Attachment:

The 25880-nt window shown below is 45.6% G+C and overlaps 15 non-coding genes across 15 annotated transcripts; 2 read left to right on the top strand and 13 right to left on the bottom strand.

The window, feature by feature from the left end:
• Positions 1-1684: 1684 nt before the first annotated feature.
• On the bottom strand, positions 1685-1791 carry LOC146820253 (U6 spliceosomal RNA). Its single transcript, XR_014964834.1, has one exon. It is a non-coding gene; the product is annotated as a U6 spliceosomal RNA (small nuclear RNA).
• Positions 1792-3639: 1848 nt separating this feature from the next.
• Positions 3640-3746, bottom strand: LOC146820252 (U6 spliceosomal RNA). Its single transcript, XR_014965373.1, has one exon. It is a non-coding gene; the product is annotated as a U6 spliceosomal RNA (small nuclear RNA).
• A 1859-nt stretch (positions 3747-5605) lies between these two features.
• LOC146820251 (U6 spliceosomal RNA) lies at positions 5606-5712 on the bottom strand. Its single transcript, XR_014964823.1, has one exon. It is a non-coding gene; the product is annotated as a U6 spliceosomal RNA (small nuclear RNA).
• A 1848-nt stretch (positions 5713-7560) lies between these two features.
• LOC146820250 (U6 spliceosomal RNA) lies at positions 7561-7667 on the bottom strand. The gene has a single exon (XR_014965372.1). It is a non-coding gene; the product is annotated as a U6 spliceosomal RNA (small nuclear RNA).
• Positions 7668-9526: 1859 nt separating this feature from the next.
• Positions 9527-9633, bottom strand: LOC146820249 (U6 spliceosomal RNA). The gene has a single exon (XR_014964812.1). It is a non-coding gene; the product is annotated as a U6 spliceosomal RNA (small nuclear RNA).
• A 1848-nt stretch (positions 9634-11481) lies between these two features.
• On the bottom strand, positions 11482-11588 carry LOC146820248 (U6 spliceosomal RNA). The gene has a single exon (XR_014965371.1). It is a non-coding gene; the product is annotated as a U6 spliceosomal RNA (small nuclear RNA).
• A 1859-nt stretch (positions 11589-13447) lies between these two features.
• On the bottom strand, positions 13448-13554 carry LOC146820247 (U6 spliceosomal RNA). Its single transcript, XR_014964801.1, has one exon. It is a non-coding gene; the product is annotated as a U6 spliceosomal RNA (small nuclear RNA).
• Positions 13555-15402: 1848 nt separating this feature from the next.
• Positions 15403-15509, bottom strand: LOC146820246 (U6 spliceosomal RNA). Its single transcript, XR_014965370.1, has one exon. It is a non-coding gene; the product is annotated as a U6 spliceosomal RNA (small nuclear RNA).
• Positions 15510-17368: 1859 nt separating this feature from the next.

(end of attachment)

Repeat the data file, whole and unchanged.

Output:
The 25880-nt window shown below is 45.6% G+C and overlaps 15 non-coding genes across 15 annotated transcripts; 2 read left to right on the top strand and 13 right to left on the bottom strand.

The window, feature by feature from the left end:
• Positions 1-1684: 1684 nt before the first annotated feature.
• On the bottom strand, positions 1685-1791 carry LOC146820253 (U6 spliceosomal RNA). Its single transcript, XR_014964834.1, has one exon. It is a non-coding gene; the product is annotated as a U6 spliceosomal RNA (small nuclear RNA).
• Positions 1792-3639: 1848 nt separating this feature from the next.
• Positions 3640-3746, bottom strand: LOC146820252 (U6 spliceosomal RNA). Its single transcript, XR_014965373.1, has one exon. It is a non-coding gene; the product is annotated as a U6 spliceosomal RNA (small nuclear RNA).
• A 1859-nt stretch (positions 3747-5605) lies between these two features.
• LOC146820251 (U6 spliceosomal RNA) lies at positions 5606-5712 on the bottom strand. Its single transcript, XR_014964823.1, has one exon. It is a non-coding gene; the product is annotated as a U6 spliceosomal RNA (small nuclear RNA).
• A 1848-nt stretch (positions 5713-7560) lies between these two features.
• LOC146820250 (U6 spliceosomal RNA) lies at positions 7561-7667 on the bottom strand. The gene has a single exon (XR_014965372.1). It is a non-coding gene; the product is annotated as a U6 spliceosomal RNA (small nuclear RNA).
• Positions 7668-9526: 1859 nt separating this feature from the next.
• Positions 9527-9633, bottom strand: LOC146820249 (U6 spliceosomal RNA). The gene has a single exon (XR_014964812.1). It is a non-coding gene; the product is annotated as a U6 spliceosomal RNA (small nuclear RNA).
• A 1848-nt stretch (positions 9634-11481) lies between these two features.
• On the bottom strand, positions 11482-11588 carry LOC146820248 (U6 spliceosomal RNA). The gene has a single exon (XR_014965371.1). It is a non-coding gene; the product is annotated as a U6 spliceosomal RNA (small nuclear RNA).
• A 1859-nt stretch (positions 11589-13447) lies between these two features.
• On the bottom strand, positions 13448-13554 carry LOC146820247 (U6 spliceosomal RNA). Its single transcript, XR_014964801.1, has one exon. It is a non-coding gene; the product is annotated as a U6 spliceosomal RNA (small nuclear RNA).
• Positions 13555-15402: 1848 nt separating this feature from the next.
• Positions 15403-15509, bottom strand: LOC146820246 (U6 spliceosomal RNA). Its single transcript, XR_014965370.1, has one exon. It is a non-coding gene; the product is annotated as a U6 spliceosomal RNA (small nuclear RNA).
• Positions 15510-17368: 1859 nt separating this feature from the next.